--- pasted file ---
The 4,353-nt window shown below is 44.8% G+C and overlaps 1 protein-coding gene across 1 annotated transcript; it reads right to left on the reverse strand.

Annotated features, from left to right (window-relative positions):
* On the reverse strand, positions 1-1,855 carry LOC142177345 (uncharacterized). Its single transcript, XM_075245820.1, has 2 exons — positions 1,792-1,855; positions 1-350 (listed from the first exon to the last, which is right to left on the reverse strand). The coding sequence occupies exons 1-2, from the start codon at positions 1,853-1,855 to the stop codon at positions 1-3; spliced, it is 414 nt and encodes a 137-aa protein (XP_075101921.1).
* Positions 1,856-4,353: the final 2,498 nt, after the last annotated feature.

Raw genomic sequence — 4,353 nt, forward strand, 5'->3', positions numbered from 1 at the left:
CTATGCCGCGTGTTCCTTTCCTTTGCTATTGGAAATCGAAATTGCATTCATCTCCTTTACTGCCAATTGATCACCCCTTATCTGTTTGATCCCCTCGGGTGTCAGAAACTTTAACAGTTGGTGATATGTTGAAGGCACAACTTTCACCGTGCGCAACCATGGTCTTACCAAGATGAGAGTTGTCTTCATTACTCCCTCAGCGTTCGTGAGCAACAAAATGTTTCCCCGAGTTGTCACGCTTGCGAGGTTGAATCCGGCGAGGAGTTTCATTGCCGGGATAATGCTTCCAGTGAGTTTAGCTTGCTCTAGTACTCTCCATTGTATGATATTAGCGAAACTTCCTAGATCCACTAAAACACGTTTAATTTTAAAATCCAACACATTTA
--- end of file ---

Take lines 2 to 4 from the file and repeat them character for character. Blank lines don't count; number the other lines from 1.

Annotated features, from left to right (window-relative positions):
* On the reverse strand, positions 1-1,855 carry LOC142177345 (uncharacterized). Its single transcript, XM_075245820.1, has 2 exons — positions 1,792-1,855; positions 1-350 (listed from the first exon to the last, which is right to left on the reverse strand). The coding sequence occupies exons 1-2, from the start codon at positions 1,853-1,855 to the stop codon at positions 1-3; spliced, it is 414 nt and encodes a 137-aa protein (XP_075101921.1).
* Positions 1,856-4,353: the final 2,498 nt, after the last annotated feature.